# is high enough for your load.
# Note: In case your tables change very often or if your queries are
# textually different every time, the query cache may result in a
# slowdown instead of a performance improvement.
query_cache_size = 128M
# Only cache result sets that are smaller than this limit. This is to
# protect the query cache of a very large result set overwriting all
# other query results.
query_cache_limit = 4M
# query_alloc_block_size controls how much memory is reserved for
# parsing SQL statements and some other junk. I increase it on boxes
# that run complex queries to reduce possible memory fragmentation. YMMV
# default is 8k
query_alloc_block_size = 16K
# Table type which is used by default when creating new tables, if not
# specified differently during the CREATE TABLE statement.
default_table_type = InnoDB
# Thread stack size to use. This amount of memory is always reserved at
# connection time. MySQL itself usually needs no more than 64K of
# memory, while if you use your own stack hungry UDF functions or your
# OS requires more stack for some operations, you might need to set this
# to a higher value.
thread_stack = 192K
# Maximum size for internal (in-memory) temporary tables. If a table
# grows larger than this value, it is automatically converted to disk
# based table This limitation is for a single table. There can be many
# of them. Also, if max_heap_table_size < tmp_table_size, it will be used
# as the limit instead, so making it bigger than that is not useful.
tmp_table_size = 64M
# *** INNODB Specific options ***
# Additional memory pool that is used by InnoDB to store metadata
# information. If InnoDB requires more memory for this purpose it will
# start to allocate it from the OS. As this is fast enough on most
# recent operating systems, you normally do not need to change this
# value. SHOW INNODB STATUS will display the current amount used.
innodb_additional_mem_pool_size = 32M
# This config file assumes a main memory of at least 8G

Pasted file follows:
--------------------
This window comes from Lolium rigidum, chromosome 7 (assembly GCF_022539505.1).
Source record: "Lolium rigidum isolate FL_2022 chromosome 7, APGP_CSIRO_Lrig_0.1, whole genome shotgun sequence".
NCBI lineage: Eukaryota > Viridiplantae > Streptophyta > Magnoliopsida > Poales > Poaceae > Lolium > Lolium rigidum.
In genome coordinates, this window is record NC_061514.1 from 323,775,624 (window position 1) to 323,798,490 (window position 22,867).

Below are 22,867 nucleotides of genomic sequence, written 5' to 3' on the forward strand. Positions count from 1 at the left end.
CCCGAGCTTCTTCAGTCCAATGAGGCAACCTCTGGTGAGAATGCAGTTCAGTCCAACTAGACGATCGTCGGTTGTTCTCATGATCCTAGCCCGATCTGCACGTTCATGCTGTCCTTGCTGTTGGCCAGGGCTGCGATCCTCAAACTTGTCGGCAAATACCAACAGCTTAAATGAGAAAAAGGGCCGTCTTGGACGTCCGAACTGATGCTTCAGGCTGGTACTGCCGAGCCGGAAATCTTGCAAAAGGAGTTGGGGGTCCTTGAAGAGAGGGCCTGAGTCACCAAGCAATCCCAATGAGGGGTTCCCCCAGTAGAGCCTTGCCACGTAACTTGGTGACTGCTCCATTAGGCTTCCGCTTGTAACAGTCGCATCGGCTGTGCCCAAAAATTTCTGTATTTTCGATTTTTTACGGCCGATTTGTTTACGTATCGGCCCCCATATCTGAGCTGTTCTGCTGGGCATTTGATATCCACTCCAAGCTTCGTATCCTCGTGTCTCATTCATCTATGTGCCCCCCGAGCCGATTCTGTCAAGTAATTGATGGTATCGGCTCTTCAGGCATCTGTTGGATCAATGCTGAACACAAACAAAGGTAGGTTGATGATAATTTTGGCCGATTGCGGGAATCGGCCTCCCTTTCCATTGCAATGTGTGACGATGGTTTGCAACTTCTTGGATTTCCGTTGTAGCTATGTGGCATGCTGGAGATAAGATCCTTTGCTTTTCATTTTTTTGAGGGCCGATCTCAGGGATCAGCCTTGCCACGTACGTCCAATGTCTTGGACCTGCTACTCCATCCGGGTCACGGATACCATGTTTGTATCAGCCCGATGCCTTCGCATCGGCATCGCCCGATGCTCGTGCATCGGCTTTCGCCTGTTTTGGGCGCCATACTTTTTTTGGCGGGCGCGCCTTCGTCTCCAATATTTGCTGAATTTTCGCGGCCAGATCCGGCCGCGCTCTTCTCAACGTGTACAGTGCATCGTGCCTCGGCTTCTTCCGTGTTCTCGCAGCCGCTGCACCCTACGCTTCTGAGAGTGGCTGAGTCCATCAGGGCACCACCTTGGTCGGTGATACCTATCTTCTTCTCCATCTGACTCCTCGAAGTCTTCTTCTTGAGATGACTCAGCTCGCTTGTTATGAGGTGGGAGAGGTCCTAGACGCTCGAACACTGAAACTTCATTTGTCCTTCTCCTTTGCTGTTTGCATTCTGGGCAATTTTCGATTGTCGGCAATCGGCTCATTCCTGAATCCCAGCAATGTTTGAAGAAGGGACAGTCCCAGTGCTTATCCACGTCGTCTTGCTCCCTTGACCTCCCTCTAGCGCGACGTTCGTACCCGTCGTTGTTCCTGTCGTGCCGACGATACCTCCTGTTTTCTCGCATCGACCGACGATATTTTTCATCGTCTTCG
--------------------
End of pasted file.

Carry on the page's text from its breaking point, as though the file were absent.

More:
innodb_buffer_pool_size = 6.5G
# InnoDB stores data in one or more data files forming the tablespace.
# If you have a single logical drive for your data, a single
# autoextending file would be good enough. In other cases, a single file
# per device is often a good choice. You can configure InnoDB to use raw
# disk partitions as well - please refer to the manual for more info
# about this.
# to prevent fragmentation of the InnoDB tablespace, either create a
# very big initial datafile, or set the autoextend amount to a large
# value. The disadvantage of using a large autoextend size is that the
# server may take some time to extend the file when needed
# can't specify tablespace sizes for innodb-file-per-table tablespaces
# so using a big autoextend is preferable in those cases.
innodb_data_file_path = ibdata1:1G:autoextend
innodb_autoextend_increment=128M
innodb_file_per_table
# Set this option if you would like the InnoDB tablespace files to be
# stored in another location. By default this is the MySQL datadir.
#innodb_data_home_dir = <directory>
# Number of threads allowed inside the InnoDB kernel. The optimal value
# depends highly on the application, hardware as well as the OS
# scheduler properties. A too high value may lead to thread thrashing.
innodb_thread_concurrency = 0
# If set to 1, InnoDB will flush (fsync) the transaction logs to the
# disk at each commit, which offers full ACID behavior. If you are
# willing to compromise this safety, and you are running small
# transactions, you may set this to 0 or 2 to reduce disk I/O to the
# logs. Value 0 means that the log is only written to the log file and
# the log file flushed to disk approximately once per second. Value 2